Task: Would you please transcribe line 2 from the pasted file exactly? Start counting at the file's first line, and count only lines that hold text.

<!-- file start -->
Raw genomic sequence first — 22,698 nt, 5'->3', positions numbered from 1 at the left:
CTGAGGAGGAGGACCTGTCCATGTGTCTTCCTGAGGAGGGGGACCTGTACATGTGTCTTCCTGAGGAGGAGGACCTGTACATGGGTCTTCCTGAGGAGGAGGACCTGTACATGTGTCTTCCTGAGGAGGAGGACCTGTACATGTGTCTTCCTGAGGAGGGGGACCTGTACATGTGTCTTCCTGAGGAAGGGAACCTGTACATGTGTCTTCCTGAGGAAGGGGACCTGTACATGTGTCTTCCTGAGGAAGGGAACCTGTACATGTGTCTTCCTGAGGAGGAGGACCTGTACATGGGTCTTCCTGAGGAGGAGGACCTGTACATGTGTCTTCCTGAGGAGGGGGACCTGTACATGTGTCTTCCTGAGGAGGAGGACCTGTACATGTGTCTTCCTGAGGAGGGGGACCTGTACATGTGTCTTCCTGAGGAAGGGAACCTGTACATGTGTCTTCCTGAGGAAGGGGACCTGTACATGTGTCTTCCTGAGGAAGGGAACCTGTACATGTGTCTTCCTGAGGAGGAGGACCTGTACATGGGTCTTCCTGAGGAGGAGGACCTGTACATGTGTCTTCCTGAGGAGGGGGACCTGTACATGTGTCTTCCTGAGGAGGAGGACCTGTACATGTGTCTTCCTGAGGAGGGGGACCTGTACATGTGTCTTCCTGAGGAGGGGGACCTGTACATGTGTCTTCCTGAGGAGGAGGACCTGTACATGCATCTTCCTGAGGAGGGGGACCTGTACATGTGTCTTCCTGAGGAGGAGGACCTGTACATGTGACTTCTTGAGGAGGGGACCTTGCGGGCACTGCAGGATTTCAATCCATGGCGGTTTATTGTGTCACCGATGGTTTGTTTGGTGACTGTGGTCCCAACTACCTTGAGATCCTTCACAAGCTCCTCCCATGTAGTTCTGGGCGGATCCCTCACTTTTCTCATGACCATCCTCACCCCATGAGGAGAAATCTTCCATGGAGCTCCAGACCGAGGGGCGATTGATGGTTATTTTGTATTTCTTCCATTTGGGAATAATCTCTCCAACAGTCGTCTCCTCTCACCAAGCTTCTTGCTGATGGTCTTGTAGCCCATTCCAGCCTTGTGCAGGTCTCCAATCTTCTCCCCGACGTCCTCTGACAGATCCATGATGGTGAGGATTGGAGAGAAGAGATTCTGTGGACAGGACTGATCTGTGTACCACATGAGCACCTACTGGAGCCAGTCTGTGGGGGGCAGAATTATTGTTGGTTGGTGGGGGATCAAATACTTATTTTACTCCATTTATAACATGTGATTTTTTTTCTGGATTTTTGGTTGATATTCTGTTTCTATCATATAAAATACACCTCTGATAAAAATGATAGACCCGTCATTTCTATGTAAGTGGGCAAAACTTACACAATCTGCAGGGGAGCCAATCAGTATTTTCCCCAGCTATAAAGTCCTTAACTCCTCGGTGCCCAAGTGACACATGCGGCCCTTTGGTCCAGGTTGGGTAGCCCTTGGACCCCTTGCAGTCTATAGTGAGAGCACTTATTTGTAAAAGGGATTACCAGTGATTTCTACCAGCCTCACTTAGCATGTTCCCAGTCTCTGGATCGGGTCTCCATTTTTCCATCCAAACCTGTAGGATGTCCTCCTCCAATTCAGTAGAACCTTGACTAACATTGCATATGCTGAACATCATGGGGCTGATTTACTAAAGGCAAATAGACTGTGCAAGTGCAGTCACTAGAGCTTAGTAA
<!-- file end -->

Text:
CTGAGGAGGAGGACCTGTCCATGTGTCTTCCTGAGGAGGGGGACCTGTACATGTGTCTTCCTGAGGAGGAGGACCTGTACATGGGTCTTCCTGAGGAGGAGGACCTGTACATGTGTCTTCCTGAGGAGGAGGACCTGTACATGTGTCTTCCTGAGGAGGGGGACCTGTACATGTGTCTTCCTGAGGAAGGGAACCTGTACATGTGTCTTCCTGAGGAAGGGGACCTGTACATGTGTCTTCCTGAGGAAGGGAACCTGTACATGTGTCTTCCTGAGGAGGAGGACCTGTACATGGGTCTTCCTGAGGAGGAGGACCTGTACATGTGTCTTCCTGAGGAGGGGGACCTGTACATGTGTCTTCCTGAGGAGGAGGACCTGTACATGTGTCTTCCTGAGGAGGGGGACCTGTACATGTGTCTTCCTGAGGAAGGGAACCTGTACATGTGTCTTCCTGAGGAAGGGGACCTGTACATGTGTCTTCCTGAGGAAGGGAACCTGTACATGTGTCTTCCTGAGGAGGAGGACCTGTACATGGGTCTTCCTGAGGAGGAGGACCTGTACATGTGTCTTCCTGAGGAGGGGGACCTGTACATGTGTCTTCCTGAGGAGGAGGACCTGTACATGTGTCTTCCTGAGGAGGGGGACCTGTACATGTGTCTTCCTGAGGAGGGGGACCTGTACATGTGTCTTCCTGAGGAGGAGGACCTGTACATGCATCTTCCTGAGGAGGGGGACCTGTACATGTGTCTTCCTGAGGAGGAGGACCTGTACATGTGACTTCTTGAGGAGGGGACCTTGCGGGCACTGCAGGATTTCAATCCATGGCGGTTTATTGTGTCACCGATGGTTTGTTTGGTGACTGTGGTCCCAACTACCTTGAGATCCTTCACAAGCTCCTCCCATGTAGTTCTGGGCGGATCCCTCACTTTTCTCATGACCATCCTCACCCCATGAGGAGAAATCTTCCATGGAGCTCCAGACCGAGGGGCGATTGATGGTTATTTTGTATTTCTTCCATTTGGGAATAATCTCTCCAACAGTCGTCTCCTCTCACCAAGCTTCTTGCTGATGGTCTTGTAGCCCATTCCAGCCTTGTGCAGGTCTCCAATCTTCTCCCCGACGTCCTCTGACAGATCCATGATGGTGAGGATTGGAGAGAAGAGATTCTGTGGACAGGACTGATCTGTGTACCACATGAGCACCTACTGGAGCCAGTCTGTGGGGGGCAGAATTATTGTTGGTTGGTGGGGGATCAAATACTTATTTTACTCCATTTATAACATGTGATTTTTTTTCTGGATTTTTGGTTGATATTCTGTTTCTATCATATAAAATACACCTCTGATAAAAATGATAGACCCGTCATTTCTATGTAAGTGGGCAAAACTTACACAATCTGCAGGGGAGCCAATCAGTATTTTCCCCAGCTATAAAGTCCTTAACTCCTCGGTGCCCAAGTGACACATGCGGCCCTTTGGTCCAGGTTGGGTAGCCCTTGGACCCCTTGCAGTCTATAGTGAGAGCACTTATTTGTAAAAGGGATTACCAGTGATTTCTACCAGCCTCACTTAGCATGTTCCCAGTCTCTGGATCGGGTCTCCATTTTTCCATCCAAACCTGTAGGATGTCCTCCTCCAATTCAGTAGAACCTTGACTAACATTGCATATGCTGAACATCATGGGGCTGATTTACTAAAGGCAAATAGACTGTGCAAGTGCAGTCACTAGAGCTTAGTAA